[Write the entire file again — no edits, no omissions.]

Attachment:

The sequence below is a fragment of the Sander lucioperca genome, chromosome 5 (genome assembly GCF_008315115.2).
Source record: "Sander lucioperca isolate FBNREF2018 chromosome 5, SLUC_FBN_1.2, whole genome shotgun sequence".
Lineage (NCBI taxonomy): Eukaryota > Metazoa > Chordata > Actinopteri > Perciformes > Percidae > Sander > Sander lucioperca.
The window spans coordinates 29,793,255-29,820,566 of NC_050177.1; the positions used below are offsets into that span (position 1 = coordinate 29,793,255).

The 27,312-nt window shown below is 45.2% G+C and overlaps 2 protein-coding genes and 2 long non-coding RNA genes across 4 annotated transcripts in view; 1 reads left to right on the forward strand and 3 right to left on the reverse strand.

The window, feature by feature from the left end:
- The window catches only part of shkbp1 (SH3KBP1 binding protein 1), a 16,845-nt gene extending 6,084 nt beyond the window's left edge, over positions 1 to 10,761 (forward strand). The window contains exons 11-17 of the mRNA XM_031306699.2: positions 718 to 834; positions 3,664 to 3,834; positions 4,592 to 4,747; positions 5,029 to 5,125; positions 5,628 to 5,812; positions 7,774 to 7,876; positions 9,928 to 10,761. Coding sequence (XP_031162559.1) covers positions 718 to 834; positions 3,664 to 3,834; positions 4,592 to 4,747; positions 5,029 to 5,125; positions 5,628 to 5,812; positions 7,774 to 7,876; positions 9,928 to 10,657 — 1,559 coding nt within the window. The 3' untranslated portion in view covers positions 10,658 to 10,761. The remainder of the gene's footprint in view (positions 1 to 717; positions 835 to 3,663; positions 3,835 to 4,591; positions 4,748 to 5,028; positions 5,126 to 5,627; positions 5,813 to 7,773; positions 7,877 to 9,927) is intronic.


The sequence below is a fragment of the Sander lucioperca genome, chromosome 5 (genome assembly GCF_008315115.2).
Source record: "Sander lucioperca isolate FBNREF2018 chromosome 5, SLUC_FBN_1.2, whole genome shotgun sequence".
Lineage (NCBI taxonomy): Eukaryota > Metazoa > Chordata > Actinopteri > Perciformes > Percidae > Sander > Sander lucioperca.
The window spans coordinates 29,793,255-29,820,566 of NC_050177.1; the positions used below are offsets into that span (position 1 = coordinate 29,793,255).

The 27,312-nt window shown below is 45.2% G+C and overlaps 2 protein-coding genes and 2 long non-coding RNA genes across 4 annotated transcripts in view; 1 reads left to right on the forward strand and 3 right to left on the reverse strand.

The window, feature by feature from the left end:
- The window catches only part of shkbp1 (SH3KBP1 binding protein 1), a 16,845-nt gene extending 6,084 nt beyond the window's left edge, over positions 1 to 10,761 (forward strand). The window contains exons 11-17 of the mRNA XM_031306699.2: positions 718 to 834; positions 3,664 to 3,834; positions 4,592 to 4,747; positions 5,029 to 5,125; positions 5,628 to 5,812; positions 7,774 to 7,876; positions 9,928 to 10,761. Coding sequence (XP_031162559.1) covers positions 718 to 834; positions 3,664 to 3,834; positions 4,592 to 4,747; positions 5,029 to 5,125; positions 5,628 to 5,812; positions 7,774 to 7,876; positions 9,928 to 10,657 — 1,559 coding nt within the window. The 3' untranslated portion in view covers positions 10,658 to 10,761. The remainder of the gene's footprint in view (positions 1 to 717; positions 835 to 3,663; positions 3,835 to 4,591; positions 4,748 to 5,028; positions 5,126 to 5,627; positions 5,813 to 7,773; positions 7,877 to 9,927) is intronic.